Armenia’s civil aviation authority and Armavia national airline on Friday continued to blame each other for a delay in the launch of first-ever direct flights to the United States.
A flight service between the two countries was made possible by a U.S.-Armenian “open skies” agreement that was signed in 2008 and went into effect in 2009. The Armenian government’s Civil Aviation Department said at the time that the U.S. Department of Transportation will likely give Armavia the green light to fly to New York and Los Angeles by the end of 2009.
The flights have still not been launched for reasons that remain unclear, however. The Civil Aviation Department says that the onus is on Armavia to get clearance from relevant U.S. authorities.
“We have repeatedly said that the Armenian government has no more things do,” the department chief, Artyom Movsisian, told RFE/RL’s Armenian service. “We have put in place the necessary legal framework [for flights] for both Armenian and American carriers.”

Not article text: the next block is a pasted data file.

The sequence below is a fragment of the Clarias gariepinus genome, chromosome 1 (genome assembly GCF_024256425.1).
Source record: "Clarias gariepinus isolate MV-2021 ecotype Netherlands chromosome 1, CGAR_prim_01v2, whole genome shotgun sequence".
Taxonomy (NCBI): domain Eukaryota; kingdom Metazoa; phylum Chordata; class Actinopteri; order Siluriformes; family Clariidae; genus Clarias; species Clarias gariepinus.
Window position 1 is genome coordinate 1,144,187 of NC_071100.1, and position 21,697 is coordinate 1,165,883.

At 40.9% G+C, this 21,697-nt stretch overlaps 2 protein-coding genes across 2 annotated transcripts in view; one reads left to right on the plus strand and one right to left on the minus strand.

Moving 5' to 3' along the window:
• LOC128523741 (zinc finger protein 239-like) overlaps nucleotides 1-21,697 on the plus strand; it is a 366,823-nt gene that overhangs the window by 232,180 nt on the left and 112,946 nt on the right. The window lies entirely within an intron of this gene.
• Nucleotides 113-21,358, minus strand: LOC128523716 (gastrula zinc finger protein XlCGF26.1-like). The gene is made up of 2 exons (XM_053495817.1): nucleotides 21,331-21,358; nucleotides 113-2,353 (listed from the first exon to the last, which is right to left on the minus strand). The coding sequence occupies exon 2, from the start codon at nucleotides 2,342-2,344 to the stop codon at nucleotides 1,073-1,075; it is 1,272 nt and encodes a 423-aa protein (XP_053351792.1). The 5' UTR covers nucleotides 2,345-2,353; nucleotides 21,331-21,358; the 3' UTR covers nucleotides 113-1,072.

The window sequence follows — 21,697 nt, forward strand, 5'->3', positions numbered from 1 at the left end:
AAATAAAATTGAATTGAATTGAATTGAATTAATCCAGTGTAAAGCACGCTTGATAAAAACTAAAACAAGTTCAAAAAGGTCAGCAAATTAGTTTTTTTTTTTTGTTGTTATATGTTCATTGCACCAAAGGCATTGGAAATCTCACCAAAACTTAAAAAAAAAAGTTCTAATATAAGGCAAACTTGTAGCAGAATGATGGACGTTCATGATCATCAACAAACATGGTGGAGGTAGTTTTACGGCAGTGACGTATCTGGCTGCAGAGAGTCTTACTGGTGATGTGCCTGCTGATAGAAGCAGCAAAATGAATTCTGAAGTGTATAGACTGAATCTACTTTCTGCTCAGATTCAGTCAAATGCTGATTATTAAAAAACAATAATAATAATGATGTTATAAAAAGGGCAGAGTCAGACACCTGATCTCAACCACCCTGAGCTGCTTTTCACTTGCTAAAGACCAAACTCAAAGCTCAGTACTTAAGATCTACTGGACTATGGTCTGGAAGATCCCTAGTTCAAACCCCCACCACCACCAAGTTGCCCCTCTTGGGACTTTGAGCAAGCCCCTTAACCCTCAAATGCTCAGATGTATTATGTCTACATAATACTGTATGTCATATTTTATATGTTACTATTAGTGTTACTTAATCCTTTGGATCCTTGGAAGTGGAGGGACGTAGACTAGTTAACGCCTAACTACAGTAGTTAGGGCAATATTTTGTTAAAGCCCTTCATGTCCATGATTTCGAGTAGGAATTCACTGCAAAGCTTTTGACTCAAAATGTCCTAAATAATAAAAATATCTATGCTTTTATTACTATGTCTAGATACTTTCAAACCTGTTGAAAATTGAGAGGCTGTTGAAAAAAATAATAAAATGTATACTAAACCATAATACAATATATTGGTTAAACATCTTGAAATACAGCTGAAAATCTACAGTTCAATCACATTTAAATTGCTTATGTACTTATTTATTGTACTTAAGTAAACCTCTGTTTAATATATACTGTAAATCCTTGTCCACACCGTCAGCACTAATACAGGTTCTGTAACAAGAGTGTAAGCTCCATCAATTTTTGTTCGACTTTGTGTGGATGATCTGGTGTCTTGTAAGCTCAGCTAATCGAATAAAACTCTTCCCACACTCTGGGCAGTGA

Armavia insisted, however, that it is the government agency that is primarily responsible for the delay. “Armavia has been ready to carry out flights to the United States for two years,” said Nana Avetisova, a spokeswoman for the private carrier. “Negotiations with the American side are continuing. Armavia managers have met with top executives of the Los Angeles and New York airports and reached some agreements with them.”
“But until there is an official licensing done by the Armenian government’s Civil Aviation Department, Armavia will obviously not be able to fly to the United States,” Avetisova told RFE/RL’s Armenian service.
The planned Transatlantic flights would allow thousands of Armenians traveling to and from the U.S. each year to avoid lengthy layovers at European airports. They account for a large part of passengers taking daily flights between Yerevan and major European cities.